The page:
8th December 2020

 

Tuesday, Second Week of Advent; Solemnity of the Immaculate Conception of the Blessed Virgin Mary


Gen 3:9-15,20;   Ps 98:1-4;   Eph 1:3-6,11-12;   Lk 1:26-38


MARY: ‘MOTHER OF THE LIVING’

We celebrate today the solemnity of the Immaculate Conception of the Blessed Virgin, Mother of the Lord Jesus Christ. In the second reading we come across the hymn that Paul used in his thanksgiving prayer in beginning of his epistle to the Ephesians. It is a baptismal hymn of the early Church similar to the one found in the beginning of Peter’s first letter, a baptismal homily or sermon. The epistle reminds us of the noble call we have been given, to be “saints”. It is a positive message that offsets some of the pessimism that occurs when we think only about original sin in this dogma of the Immaculate Conception.

Mary responded “Yes” to God’s universal plan of salvation for all humankind. She became, through this “Yes”, the “world’s first love.” Mary is that new song that we sing today as we honour her integrity and sanctity. God’s grace is the foundation of her immaculate conception and of our “being born again from above” (Jn 3:7). St Irenaeus of Lyon was the first to reflect on Genesis (first reading) in the light of Mary and Eve. Both are called “Mother of the living.” Mary, through Jesus, became the universal mother of the living, and renewed the “original blessing” bestowed on humankind at its moment of creation. Adam and Eve bound us up with the rope of disobedience to the divine will and plan for happiness; Mary through Jesus was able to untie and unravel completely that contortion and twisted series of knots which we call sin. Mary was the way back to rediscover the original plan of God (cf. Eph 1:10) and thus to restore the original blessedness of joy and peace to humankind.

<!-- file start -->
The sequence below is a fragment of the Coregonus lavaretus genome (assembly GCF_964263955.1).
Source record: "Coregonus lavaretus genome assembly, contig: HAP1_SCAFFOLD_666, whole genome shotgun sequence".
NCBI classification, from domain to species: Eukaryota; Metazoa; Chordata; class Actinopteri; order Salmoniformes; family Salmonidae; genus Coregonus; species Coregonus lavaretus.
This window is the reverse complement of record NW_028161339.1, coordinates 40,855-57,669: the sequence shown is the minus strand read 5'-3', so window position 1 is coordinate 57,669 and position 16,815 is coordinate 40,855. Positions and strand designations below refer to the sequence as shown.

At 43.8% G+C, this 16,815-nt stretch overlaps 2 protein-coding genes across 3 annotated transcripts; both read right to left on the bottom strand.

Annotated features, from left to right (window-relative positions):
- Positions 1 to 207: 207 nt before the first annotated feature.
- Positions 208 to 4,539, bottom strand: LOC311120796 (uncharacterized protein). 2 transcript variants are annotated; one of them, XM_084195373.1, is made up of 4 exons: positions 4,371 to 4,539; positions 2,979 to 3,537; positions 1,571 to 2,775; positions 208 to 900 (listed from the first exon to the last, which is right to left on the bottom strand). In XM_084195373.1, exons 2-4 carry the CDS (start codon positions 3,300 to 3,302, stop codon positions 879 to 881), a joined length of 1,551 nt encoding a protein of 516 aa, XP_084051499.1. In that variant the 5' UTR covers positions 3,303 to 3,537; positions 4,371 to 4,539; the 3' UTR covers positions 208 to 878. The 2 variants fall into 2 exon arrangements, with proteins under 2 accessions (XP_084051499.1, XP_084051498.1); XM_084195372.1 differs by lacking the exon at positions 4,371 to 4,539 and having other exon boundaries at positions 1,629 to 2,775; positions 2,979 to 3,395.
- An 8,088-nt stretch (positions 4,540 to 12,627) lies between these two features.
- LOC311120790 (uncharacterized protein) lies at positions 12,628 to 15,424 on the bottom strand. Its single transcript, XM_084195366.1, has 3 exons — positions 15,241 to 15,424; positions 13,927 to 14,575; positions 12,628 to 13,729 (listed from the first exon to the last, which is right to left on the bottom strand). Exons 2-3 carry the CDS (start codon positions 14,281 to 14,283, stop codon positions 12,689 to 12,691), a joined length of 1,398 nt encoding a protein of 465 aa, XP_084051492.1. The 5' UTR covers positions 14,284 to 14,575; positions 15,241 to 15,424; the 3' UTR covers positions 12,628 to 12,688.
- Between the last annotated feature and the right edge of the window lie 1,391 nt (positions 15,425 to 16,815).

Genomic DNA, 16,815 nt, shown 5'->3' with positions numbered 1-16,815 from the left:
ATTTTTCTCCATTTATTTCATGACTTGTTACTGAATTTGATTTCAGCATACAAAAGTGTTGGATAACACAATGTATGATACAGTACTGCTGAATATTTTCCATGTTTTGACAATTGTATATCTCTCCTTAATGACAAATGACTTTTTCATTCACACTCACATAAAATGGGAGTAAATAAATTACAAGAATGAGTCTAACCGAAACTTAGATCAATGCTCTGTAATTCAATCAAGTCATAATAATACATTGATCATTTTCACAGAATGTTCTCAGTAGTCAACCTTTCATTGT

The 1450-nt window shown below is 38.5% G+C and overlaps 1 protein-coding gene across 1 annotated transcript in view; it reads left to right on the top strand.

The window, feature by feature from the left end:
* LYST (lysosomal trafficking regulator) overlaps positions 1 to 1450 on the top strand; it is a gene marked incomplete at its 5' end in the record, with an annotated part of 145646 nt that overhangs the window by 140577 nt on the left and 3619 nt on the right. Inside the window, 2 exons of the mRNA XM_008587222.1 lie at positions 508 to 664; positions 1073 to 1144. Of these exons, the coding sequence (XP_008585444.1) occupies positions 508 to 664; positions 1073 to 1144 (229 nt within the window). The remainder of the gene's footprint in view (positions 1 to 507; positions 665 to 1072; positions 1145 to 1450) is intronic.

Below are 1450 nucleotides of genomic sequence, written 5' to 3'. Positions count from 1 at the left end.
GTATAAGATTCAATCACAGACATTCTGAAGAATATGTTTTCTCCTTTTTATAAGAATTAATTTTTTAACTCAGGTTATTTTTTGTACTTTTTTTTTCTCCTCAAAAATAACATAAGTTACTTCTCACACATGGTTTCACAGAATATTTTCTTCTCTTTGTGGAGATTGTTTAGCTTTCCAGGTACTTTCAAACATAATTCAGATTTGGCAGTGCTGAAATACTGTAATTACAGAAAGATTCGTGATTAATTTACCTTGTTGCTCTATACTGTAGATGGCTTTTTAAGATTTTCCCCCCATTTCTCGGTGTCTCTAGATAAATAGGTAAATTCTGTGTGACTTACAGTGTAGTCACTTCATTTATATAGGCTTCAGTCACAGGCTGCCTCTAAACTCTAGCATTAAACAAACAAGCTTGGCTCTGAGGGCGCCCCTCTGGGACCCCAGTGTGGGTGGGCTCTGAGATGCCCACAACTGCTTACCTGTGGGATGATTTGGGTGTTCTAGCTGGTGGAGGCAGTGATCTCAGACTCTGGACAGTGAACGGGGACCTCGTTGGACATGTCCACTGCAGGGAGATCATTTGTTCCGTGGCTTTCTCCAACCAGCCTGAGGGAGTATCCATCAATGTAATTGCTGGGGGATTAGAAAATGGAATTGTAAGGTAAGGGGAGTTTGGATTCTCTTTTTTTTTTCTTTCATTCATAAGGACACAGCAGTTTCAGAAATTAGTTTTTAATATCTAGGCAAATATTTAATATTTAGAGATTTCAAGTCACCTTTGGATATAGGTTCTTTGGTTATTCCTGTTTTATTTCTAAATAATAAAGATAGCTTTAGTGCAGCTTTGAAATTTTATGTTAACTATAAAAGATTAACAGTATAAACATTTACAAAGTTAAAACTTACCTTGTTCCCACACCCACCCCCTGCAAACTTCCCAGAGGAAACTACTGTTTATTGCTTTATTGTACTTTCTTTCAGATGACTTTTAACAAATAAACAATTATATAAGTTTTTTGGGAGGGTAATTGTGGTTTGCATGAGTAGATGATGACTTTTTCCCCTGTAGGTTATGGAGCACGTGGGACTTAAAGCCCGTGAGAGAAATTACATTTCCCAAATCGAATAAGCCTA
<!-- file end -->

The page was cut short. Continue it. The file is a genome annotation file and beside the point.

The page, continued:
John Cardinal Newman rediscovered the importance of Irenaeus’ thought for a foundational principle in Mariology. The long history of the tradition about this ‘New Eve’ teaching was intimately connected with Paul’s teaching of Jesus as the ‘New Adam’. Mary cooperated with this love plan of God and thus had a cooperative role in the mystery of our salvation.

In today’s gospel, we find the beautiful passage of the Annunciation, where Archangel Gabriel said to Mary, “Hail, full of grace! The Lord is with you.” This indicates the exceptional holiness of the Blessed Mother. When one considers the role, Mary was to play in the life of our Lord – whether his incarnation, his childhood, or his crucifixion – she must be outstanding in holiness, truly “full of grace” in accepting and in fulfilling her role as the mother of the Saviour in the fullest sense of Mother. Her grace-filled holiness was from the very beginning of her life, her conception.

As Christ’s mother, we have also considered her as Mother of the Church. When Mary was conceived in St Anne’s womb, she was perfectly free of the consequences of original sin. Her sinlessness is often presented as a necessary corollary to two basic social truths: the glory of a child gives honour to the parents and the shame of a parent brings disgrace upon a child. Our virgin’s sinlessness “builds a fence” around the sinlessness of our Lord Jesus, who is like us in all things but sin. Mary was perfectly free of the effects of original sin as an adult, at the moment of Christ’s conception. Over several faultless years of freely-chosen charity, Mary acquired with God’s grace the perfect purity, making her a worthy vessel of his son. In Mary is summed up the longing and searching of the whole human race for God: she is the first among those who believed in Jesus Christ and was the first to be saved from evil and death.”

In a homily on the Solemnity of the Immaculate Conception delivered in 1982, Pope St John Paul II wrote: “Blessed be God the Father of our Lord Jesus Christ, who filled you, Virgin of Nazareth, with every spiritual blessing in Christ. In him, you were conceived immaculate. Pre-selected to be his mother, you were redeemed in him and through him more than any other human being. Preserved from the inheritance of original sin, you were conceived and came into the world in a state of sanctifying grace. Full of grace!” May we venerate this mystery of our faith, as children of Mary in today’s solemnity


Responsorial Psalm: O sing a new song to the Lord, for he has worked wonders.


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